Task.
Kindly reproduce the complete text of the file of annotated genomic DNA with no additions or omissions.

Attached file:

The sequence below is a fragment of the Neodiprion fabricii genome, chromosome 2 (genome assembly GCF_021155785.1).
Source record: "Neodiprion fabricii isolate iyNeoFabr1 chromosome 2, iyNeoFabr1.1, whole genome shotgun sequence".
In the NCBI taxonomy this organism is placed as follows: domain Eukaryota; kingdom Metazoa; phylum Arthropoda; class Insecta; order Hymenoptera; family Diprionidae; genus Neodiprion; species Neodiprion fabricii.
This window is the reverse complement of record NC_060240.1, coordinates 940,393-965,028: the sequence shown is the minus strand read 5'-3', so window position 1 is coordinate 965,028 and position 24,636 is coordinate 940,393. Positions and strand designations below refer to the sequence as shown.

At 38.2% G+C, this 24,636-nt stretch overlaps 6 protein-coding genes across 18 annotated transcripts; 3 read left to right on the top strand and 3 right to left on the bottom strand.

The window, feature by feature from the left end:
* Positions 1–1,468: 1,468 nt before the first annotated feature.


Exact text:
The sequence below is a fragment of the Neodiprion fabricii genome, chromosome 2 (genome assembly GCF_021155785.1).
Source record: "Neodiprion fabricii isolate iyNeoFabr1 chromosome 2, iyNeoFabr1.1, whole genome shotgun sequence".
In the NCBI taxonomy this organism is placed as follows: domain Eukaryota; kingdom Metazoa; phylum Arthropoda; class Insecta; order Hymenoptera; family Diprionidae; genus Neodiprion; species Neodiprion fabricii.
This window is the reverse complement of record NC_060240.1, coordinates 940,393-965,028: the sequence shown is the minus strand read 5'-3', so window position 1 is coordinate 965,028 and position 24,636 is coordinate 940,393. Positions and strand designations below refer to the sequence as shown.

At 38.2% G+C, this 24,636-nt stretch overlaps 6 protein-coding genes across 18 annotated transcripts; 3 read left to right on the top strand and 3 right to left on the bottom strand.

The window, feature by feature from the left end:
* Positions 1–1,468: 1,468 nt before the first annotated feature.